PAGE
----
Robot Tax

What is this daft discussion about taxing robots as if they are people? Companies are already taxed on the efficiency gains if a robot takes a human’s job.

Company A employs one human to whom they pay $100 to produce one widget that costs $100 and that they sell for $1000. The company earns $800 and pays taxes on it. The human earns $100 and pays taxes on it.

Company B fires its last employee, replacing him with a robot. The robot produces one widget that costs $100 and they sell it for $1000. The company earns $900 and pays taxes on it. Sure, you get to depreciate the robot, but you had to buy it in the first place.

What will rising rates cause?

I get asked almost every week what will happen when rates finally rise.

This is something that most people think they kind of understand, but almost nobody has actually thought through.

The correct answer is that it depends why the rates are going up. Rates, you see, are pretty much always a dependent variable. They do not simply rise randomly and cause chaos in the world. Now, that doesn’t mean they are predictable, since the factors that affect them may not be predictable.

For example, if rates rise because the economy keeps doing wonderfully, unemployment is minuscule, wages are rising, and inflation is at 3%, then I’d guess you’d look at the correlation between rates and the market, and say what a good thing rising rates are, both lines are up and to the right.

However, as we said before, interest rates are essentially a dependent variable. People get confused about this because the Fed can change a couple of rates (either by setting them directly or with open market operations), but working ideally, the Fed isn’t making those decisions in a vacuum.

If we looked at two worlds going forward, one where rates slowly march up as the economy does well and inflation grows, and one where the Fed decides that “just because” we’re going to raise rates by 3%, you can be pretty confident the stock market and economy are going to react relatively poorly to the 3% raise (think taper tantrum), and that the ‘steady as she goes’ timeline is the better one to live in.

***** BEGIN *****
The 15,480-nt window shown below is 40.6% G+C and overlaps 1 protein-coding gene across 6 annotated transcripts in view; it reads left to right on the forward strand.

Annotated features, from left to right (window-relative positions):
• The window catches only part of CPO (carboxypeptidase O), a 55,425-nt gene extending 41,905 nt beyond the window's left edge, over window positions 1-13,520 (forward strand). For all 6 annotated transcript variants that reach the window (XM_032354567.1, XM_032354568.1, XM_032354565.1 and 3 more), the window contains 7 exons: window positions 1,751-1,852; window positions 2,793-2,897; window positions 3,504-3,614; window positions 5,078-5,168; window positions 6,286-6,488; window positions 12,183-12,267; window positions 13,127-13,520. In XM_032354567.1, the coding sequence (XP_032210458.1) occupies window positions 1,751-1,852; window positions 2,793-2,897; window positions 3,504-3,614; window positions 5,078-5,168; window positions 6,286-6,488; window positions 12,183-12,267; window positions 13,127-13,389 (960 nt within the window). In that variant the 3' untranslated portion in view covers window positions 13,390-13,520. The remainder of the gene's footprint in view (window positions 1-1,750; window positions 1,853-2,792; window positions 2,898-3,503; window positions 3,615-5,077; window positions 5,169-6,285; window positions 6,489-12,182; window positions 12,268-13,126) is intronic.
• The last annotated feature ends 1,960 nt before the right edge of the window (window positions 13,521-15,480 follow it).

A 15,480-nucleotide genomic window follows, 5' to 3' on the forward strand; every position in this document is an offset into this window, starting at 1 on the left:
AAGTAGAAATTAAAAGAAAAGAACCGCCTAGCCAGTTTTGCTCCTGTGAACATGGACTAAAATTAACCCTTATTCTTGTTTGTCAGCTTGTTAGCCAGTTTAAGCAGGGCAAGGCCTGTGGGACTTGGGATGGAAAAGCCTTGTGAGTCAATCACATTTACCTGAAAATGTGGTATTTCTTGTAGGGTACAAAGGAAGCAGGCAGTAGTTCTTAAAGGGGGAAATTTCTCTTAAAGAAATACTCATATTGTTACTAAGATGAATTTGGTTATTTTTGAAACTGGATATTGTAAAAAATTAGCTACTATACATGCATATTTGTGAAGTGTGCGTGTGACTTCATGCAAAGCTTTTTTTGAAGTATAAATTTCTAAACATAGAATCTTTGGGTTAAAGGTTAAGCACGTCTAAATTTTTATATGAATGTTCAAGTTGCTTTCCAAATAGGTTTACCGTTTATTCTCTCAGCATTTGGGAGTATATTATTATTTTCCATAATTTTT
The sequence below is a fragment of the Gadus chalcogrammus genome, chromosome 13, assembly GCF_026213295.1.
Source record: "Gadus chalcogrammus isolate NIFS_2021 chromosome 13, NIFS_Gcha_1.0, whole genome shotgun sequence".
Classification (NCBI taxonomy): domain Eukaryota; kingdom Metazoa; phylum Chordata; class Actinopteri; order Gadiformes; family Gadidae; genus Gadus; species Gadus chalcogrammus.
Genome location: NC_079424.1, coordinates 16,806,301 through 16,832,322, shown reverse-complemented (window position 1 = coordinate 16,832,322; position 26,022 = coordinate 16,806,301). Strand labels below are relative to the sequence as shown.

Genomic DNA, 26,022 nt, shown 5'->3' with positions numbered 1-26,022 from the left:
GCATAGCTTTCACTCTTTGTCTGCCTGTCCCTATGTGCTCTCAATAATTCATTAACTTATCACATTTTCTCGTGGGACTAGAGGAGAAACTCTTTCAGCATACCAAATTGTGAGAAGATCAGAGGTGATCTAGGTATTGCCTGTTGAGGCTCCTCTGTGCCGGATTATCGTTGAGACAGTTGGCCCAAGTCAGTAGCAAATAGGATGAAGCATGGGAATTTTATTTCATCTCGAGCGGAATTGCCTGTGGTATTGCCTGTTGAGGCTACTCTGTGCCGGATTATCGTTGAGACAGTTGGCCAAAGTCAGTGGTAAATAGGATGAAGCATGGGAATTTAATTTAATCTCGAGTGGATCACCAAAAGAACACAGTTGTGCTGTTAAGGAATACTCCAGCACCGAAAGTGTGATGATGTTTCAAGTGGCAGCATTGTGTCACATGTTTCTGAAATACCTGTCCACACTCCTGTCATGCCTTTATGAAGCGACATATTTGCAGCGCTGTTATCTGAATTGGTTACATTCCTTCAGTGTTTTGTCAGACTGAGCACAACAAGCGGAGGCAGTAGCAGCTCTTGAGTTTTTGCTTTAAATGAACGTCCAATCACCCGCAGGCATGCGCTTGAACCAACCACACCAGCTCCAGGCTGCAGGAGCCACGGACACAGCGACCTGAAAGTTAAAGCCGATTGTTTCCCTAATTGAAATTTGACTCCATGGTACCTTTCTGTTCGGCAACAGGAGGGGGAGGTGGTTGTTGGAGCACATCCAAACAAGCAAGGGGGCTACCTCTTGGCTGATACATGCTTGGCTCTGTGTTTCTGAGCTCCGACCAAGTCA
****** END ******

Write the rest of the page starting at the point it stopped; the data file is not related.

Remember, the next time someone asks you what will happen when rates rise, the smart answer is always “that depends on what is causing the rates to rise.”

Goals vs. Systems & Wanting It

People often get confused between goals and systems. If you have goals, you read about how what you really need to get where you want to go is a system. If you have a system, you read about how what you really need are some specific, measurable goals.

The trick that nobody talks about is that what you actually need is both. Setting specific goals that you can check off and feel accomplished by completing is important, and once you have the goal, you have to build a plan to get there, that’s the system.

The piece that people get wrong is when they set the goal, it may be measurable, specific, etc., but it isn’t what they actually want. Setting a goal to run a certain amount of miles in a certain time or make a certain amount of money might sound like what you want, but lots of times it isn’t. And if your goal isn’t really what you want to do, you aren’t going to stick with the system.

In my experience, when it comes to goals (and excellence in general), there are four kinds of people. Those who do ‘it’, those who want ‘it’, those who want to want ‘it’, and everybody else. Surrounding yourself with people who know what they want and then just do what it takes to get there is the ideal. But those people are rare. People who want it can, with the right tools and resources, become people who do it. The most dangerous group isn’t everybody else, they are obviously not who you want to be with. The most dangerous group is those who want to want it. It can be easy to confuse them with people who actually want it — for years at a time. But they don’t want it, they might think they are supposed to want it, and trap themselves into pretending they want it until their whole self-image is as somebody who wants it.